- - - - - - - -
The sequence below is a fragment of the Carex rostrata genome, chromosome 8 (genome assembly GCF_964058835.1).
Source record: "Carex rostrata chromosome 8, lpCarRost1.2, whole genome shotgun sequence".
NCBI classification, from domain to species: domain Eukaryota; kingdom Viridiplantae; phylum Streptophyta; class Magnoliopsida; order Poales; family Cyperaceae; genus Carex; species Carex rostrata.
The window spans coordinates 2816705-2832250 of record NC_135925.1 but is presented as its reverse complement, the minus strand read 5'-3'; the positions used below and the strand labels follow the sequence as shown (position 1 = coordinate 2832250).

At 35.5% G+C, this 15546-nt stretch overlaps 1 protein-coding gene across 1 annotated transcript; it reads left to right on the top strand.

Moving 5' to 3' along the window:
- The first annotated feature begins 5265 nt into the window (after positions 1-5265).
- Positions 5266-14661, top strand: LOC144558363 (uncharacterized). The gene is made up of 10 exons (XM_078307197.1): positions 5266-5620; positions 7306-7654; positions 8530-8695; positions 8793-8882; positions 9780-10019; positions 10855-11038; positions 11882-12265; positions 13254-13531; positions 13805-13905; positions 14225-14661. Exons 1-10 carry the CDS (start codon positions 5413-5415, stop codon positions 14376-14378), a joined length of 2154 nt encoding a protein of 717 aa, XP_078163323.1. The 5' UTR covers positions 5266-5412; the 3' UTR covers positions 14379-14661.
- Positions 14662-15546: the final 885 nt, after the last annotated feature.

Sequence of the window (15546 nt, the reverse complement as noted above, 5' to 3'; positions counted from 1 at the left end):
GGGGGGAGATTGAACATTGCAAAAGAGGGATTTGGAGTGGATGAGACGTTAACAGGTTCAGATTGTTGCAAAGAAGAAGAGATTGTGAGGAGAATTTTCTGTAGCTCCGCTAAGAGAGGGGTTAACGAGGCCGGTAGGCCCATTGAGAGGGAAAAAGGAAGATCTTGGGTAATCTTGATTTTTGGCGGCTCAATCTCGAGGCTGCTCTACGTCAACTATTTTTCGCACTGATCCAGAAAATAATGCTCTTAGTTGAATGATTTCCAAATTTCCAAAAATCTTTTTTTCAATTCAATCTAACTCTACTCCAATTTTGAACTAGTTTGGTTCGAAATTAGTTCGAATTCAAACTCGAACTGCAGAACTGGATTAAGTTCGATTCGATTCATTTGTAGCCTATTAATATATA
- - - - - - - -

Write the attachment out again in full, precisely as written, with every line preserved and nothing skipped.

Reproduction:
The sequence below is a fragment of the Carex rostrata genome, chromosome 8 (genome assembly GCF_964058835.1).
Source record: "Carex rostrata chromosome 8, lpCarRost1.2, whole genome shotgun sequence".
NCBI classification, from domain to species: domain Eukaryota; kingdom Viridiplantae; phylum Streptophyta; class Magnoliopsida; order Poales; family Cyperaceae; genus Carex; species Carex rostrata.
The window spans coordinates 2816705-2832250 of record NC_135925.1 but is presented as its reverse complement, the minus strand read 5'-3'; the positions used below and the strand labels follow the sequence as shown (position 1 = coordinate 2832250).

At 35.5% G+C, this 15546-nt stretch overlaps 1 protein-coding gene across 1 annotated transcript; it reads left to right on the top strand.

Moving 5' to 3' along the window:
- The first annotated feature begins 5265 nt into the window (after positions 1-5265).
- Positions 5266-14661, top strand: LOC144558363 (uncharacterized). The gene is made up of 10 exons (XM_078307197.1): positions 5266-5620; positions 7306-7654; positions 8530-8695; positions 8793-8882; positions 9780-10019; positions 10855-11038; positions 11882-12265; positions 13254-13531; positions 13805-13905; positions 14225-14661. Exons 1-10 carry the CDS (start codon positions 5413-5415, stop codon positions 14376-14378), a joined length of 2154 nt encoding a protein of 717 aa, XP_078163323.1. The 5' UTR covers positions 5266-5412; the 3' UTR covers positions 14379-14661.
- Positions 14662-15546: the final 885 nt, after the last annotated feature.

Sequence of the window (15546 nt, the reverse complement as noted above, 5' to 3'; positions counted from 1 at the left end):
GGGGGGAGATTGAACATTGCAAAAGAGGGATTTGGAGTGGATGAGACGTTAACAGGTTCAGATTGTTGCAAAGAAGAAGAGATTGTGAGGAGAATTTTCTGTAGCTCCGCTAAGAGAGGGGTTAACGAGGCCGGTAGGCCCATTGAGAGGGAAAAAGGAAGATCTTGGGTAATCTTGATTTTTGGCGGCTCAATCTCGAGGCTGCTCTACGTCAACTATTTTTCGCACTGATCCAGAAAATAATGCTCTTAGTTGAATGATTTCCAAATTTCCAAAAATCTTTTTTTCAATTCAATCTAACTCTACTCCAATTTTGAACTAGTTTGGTTCGAAATTAGTTCGAATTCAAACTCGAACTGCAGAACTGGATTAAGTTCGATTCGATTCATTTGTAGCCTATTAATATATA